At long last the papal pardon Caravaggio so desperately wanted was forthcoming, but it came too late for the doomed painter. Desperately trying (and failing) to return to the Eternal City, the great artist was destined to die feverish and alone on the Tuscan beach of Porto Ercole in the blinding light of an Italian morning. Caravaggio had conjured into life a startlingly original, a chilling world of executions, assassinations, and martyrdoms. Those dark fantasies overtook him, and with a tragic inevitability became his own reality. Obsessed with his own work, he had become a part of it. His paintings are a litany of victims, from blameless saints to notorious villains getting their just desserts, but surely in Caravaggio's mind, he possessed something of all of them - something of the devil and something of the divine. Like the Narcissus beguiled by his own reflection that he once painted for the learned amusement of the Roman aristocracy, to find Caravaggio we must seek him in his images.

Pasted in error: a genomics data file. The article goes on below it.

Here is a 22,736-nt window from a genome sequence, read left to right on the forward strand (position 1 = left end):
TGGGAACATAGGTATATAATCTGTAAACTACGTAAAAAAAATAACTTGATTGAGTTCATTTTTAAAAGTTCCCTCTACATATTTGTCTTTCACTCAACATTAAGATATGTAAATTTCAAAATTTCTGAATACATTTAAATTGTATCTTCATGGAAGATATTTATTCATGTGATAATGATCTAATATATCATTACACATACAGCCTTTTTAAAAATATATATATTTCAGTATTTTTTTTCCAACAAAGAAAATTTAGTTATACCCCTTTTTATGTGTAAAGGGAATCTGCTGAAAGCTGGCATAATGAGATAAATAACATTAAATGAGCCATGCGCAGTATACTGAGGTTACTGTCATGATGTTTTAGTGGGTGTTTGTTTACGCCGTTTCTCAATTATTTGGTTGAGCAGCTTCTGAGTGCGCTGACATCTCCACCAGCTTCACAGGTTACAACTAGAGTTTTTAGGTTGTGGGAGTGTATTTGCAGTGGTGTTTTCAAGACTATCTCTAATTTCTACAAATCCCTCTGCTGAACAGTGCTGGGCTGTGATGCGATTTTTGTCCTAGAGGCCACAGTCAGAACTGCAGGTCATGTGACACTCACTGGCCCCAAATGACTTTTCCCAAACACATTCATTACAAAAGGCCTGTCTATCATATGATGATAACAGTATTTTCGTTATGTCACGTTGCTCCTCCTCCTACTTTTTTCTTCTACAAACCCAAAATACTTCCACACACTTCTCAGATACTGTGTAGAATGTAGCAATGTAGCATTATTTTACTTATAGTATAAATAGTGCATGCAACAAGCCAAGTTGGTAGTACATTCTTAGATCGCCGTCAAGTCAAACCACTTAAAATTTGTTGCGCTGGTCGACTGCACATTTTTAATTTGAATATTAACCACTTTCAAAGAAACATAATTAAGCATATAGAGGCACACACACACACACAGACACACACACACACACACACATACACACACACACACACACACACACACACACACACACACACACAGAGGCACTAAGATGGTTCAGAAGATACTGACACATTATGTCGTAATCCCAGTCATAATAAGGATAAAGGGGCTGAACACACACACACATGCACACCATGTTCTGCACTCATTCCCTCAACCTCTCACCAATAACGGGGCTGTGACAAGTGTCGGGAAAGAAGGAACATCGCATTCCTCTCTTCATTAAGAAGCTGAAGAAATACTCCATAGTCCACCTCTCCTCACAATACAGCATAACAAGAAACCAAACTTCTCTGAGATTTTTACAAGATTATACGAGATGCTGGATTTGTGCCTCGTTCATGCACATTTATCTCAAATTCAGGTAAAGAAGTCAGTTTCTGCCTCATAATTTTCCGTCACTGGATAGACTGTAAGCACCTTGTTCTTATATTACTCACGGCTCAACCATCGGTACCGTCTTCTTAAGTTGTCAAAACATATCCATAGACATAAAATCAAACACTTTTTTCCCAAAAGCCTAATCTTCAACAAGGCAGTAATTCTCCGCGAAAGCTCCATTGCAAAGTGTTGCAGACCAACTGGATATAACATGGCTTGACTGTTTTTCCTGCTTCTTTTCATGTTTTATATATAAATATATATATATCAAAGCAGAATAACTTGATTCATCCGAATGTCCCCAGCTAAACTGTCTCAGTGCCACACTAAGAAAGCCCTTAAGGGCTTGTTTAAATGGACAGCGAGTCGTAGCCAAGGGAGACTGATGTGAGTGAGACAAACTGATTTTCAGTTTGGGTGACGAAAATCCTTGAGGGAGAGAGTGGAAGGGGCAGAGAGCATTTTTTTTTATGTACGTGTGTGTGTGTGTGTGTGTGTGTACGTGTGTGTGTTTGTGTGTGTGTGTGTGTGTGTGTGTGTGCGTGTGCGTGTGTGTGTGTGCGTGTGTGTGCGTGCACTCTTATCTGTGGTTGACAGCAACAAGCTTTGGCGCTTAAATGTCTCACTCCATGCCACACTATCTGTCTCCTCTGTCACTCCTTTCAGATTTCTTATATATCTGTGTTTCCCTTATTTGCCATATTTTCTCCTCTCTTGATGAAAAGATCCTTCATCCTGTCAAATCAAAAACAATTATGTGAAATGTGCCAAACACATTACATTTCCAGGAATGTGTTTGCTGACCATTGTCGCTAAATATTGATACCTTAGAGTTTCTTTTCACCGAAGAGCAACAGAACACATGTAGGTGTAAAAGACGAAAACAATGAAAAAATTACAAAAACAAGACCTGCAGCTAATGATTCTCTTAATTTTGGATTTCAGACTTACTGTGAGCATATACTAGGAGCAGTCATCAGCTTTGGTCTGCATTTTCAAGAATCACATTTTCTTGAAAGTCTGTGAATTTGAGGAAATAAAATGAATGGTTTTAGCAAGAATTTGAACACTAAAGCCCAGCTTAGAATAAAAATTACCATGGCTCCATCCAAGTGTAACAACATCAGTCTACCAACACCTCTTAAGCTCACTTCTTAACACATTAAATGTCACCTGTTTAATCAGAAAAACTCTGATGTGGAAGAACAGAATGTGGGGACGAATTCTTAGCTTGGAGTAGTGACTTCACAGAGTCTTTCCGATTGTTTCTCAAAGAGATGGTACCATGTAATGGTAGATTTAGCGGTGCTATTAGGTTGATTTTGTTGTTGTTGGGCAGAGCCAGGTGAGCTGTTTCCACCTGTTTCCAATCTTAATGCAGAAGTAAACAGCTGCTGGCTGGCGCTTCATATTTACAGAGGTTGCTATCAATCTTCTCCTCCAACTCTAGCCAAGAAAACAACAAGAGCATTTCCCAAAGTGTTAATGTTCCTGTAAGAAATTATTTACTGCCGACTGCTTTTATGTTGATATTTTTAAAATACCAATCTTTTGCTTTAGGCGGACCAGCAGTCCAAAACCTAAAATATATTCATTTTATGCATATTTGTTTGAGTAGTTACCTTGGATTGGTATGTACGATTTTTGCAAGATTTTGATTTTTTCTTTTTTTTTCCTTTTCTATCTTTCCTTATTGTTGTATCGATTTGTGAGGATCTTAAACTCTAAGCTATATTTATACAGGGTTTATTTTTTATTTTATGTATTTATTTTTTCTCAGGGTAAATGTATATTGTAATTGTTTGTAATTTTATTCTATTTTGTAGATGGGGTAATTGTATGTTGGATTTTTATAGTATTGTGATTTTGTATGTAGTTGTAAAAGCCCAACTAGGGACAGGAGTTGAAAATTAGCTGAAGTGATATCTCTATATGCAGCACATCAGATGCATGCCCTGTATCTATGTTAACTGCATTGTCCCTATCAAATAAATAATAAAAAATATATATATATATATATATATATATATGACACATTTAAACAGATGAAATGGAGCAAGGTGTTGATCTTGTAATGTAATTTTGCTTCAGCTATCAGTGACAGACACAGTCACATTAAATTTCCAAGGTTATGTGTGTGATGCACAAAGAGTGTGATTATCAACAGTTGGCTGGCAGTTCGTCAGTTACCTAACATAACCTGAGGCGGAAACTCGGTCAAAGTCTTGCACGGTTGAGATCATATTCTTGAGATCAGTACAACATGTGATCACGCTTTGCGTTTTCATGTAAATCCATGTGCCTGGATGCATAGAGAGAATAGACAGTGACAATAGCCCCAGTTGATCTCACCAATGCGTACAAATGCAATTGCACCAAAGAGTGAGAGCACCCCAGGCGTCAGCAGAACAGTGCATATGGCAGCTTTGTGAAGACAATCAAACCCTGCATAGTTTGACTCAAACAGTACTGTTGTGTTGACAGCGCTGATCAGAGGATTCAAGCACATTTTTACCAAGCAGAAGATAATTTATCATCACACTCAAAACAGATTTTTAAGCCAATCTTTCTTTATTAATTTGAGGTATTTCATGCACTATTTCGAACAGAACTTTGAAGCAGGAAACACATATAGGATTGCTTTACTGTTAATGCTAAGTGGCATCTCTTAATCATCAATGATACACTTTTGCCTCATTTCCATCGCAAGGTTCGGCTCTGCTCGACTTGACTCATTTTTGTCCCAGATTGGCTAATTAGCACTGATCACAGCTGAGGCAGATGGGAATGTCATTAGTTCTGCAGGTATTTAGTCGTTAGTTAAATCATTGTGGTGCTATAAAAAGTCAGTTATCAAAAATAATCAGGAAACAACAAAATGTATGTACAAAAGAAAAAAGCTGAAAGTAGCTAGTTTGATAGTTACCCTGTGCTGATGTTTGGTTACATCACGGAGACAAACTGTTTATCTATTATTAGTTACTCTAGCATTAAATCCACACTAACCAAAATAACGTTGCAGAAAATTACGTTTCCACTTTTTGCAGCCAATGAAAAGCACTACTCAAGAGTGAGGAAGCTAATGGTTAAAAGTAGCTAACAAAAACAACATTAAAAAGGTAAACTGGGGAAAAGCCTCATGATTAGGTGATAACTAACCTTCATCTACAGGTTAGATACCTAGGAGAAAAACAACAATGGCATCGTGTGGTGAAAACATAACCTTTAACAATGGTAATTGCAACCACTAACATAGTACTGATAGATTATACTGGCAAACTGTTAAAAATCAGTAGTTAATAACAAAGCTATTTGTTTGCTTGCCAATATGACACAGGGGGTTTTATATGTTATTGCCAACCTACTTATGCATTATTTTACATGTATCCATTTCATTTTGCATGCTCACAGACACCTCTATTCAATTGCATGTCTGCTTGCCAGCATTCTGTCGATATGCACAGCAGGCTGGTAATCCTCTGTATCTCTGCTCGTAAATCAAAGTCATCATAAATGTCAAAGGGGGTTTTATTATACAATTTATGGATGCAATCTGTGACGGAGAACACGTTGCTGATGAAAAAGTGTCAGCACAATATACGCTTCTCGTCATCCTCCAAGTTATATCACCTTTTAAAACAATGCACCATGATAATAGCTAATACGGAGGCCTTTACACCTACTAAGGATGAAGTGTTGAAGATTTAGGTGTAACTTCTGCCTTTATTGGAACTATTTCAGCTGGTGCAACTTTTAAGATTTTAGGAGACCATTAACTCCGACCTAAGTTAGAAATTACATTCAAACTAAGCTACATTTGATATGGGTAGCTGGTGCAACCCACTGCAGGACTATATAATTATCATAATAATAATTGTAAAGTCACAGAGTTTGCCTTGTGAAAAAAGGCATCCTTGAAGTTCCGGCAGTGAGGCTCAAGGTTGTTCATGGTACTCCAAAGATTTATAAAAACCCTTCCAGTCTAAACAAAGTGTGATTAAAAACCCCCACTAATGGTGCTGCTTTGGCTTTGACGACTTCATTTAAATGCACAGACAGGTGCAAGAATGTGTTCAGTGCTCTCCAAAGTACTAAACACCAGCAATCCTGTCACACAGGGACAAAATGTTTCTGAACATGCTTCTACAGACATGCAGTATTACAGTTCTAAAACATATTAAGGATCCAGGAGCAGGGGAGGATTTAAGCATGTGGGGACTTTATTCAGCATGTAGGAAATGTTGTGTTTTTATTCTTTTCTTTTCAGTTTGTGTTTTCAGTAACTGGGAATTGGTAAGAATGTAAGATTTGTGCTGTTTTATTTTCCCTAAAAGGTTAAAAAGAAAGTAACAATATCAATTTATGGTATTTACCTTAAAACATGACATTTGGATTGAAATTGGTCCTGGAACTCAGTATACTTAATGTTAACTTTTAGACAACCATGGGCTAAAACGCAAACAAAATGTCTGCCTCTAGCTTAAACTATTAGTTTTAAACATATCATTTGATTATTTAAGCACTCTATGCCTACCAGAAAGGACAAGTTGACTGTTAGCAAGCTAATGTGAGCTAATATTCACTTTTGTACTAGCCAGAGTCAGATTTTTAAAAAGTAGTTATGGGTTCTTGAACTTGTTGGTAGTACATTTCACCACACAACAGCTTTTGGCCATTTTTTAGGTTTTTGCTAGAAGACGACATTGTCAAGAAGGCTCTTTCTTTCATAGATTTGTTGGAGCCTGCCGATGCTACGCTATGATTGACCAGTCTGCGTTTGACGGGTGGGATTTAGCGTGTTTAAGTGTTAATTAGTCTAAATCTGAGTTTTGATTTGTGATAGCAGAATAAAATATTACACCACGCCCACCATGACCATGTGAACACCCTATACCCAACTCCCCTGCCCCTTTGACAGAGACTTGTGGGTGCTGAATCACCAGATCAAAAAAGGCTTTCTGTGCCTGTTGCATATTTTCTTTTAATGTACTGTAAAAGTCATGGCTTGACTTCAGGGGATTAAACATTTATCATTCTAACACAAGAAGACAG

To trace the wild world of Caravaggio through the streets of Rome, join Through Eternity’s Caravaggio in Rome tour and get the inside track on the greatest genius of the Italian Baroque in the very places where he lived and worked.